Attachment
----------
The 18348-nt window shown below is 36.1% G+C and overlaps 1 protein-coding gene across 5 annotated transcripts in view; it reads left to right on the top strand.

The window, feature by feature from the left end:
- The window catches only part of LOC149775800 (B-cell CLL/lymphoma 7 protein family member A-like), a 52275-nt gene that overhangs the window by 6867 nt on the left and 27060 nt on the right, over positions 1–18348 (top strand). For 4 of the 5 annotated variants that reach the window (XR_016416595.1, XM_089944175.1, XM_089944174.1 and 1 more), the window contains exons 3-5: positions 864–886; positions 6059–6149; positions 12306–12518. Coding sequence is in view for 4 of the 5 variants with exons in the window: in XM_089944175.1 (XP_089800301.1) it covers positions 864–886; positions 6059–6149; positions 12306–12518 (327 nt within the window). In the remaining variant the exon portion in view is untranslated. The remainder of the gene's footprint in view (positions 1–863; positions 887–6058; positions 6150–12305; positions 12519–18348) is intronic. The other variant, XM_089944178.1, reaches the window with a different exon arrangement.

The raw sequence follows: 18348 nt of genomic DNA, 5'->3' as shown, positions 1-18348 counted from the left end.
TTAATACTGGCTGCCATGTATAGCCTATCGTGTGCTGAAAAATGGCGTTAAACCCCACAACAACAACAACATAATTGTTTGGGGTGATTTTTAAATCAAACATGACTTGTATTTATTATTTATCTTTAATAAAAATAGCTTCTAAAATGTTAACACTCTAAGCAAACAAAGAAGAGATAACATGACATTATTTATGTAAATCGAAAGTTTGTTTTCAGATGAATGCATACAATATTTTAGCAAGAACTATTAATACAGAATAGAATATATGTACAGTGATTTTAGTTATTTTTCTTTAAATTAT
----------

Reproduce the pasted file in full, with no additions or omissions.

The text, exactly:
The 18348-nt window shown below is 36.1% G+C and overlaps 1 protein-coding gene across 5 annotated transcripts in view; it reads left to right on the top strand.

The window, feature by feature from the left end:
- The window catches only part of LOC149775800 (B-cell CLL/lymphoma 7 protein family member A-like), a 52275-nt gene that overhangs the window by 6867 nt on the left and 27060 nt on the right, over positions 1–18348 (top strand). For 4 of the 5 annotated variants that reach the window (XR_016416595.1, XM_089944175.1, XM_089944174.1 and 1 more), the window contains exons 3-5: positions 864–886; positions 6059–6149; positions 12306–12518. Coding sequence is in view for 4 of the 5 variants with exons in the window: in XM_089944175.1 (XP_089800301.1) it covers positions 864–886; positions 6059–6149; positions 12306–12518 (327 nt within the window). In the remaining variant the exon portion in view is untranslated. The remainder of the gene's footprint in view (positions 1–863; positions 887–6058; positions 6150–12305; positions 12519–18348) is intronic. The other variant, XM_089944178.1, reaches the window with a different exon arrangement.

The raw sequence follows: 18348 nt of genomic DNA, 5'->3' as shown, positions 1-18348 counted from the left end.
TTAATACTGGCTGCCATGTATAGCCTATCGTGTGCTGAAAAATGGCGTTAAACCCCACAACAACAACAACATAATTGTTTGGGGTGATTTTTAAATCAAACATGACTTGTATTTATTATTTATCTTTAATAAAAATAGCTTCTAAAATGTTAACACTCTAAGCAAACAAAGAAGAGATAACATGACATTATTTATGTAAATCGAAAGTTTGTTTTCAGATGAATGCATACAATATTTTAGCAAGAACTATTAATACAGAATAGAATATATGTACAGTGATTTTAGTTATTTTTCTTTAAATTAT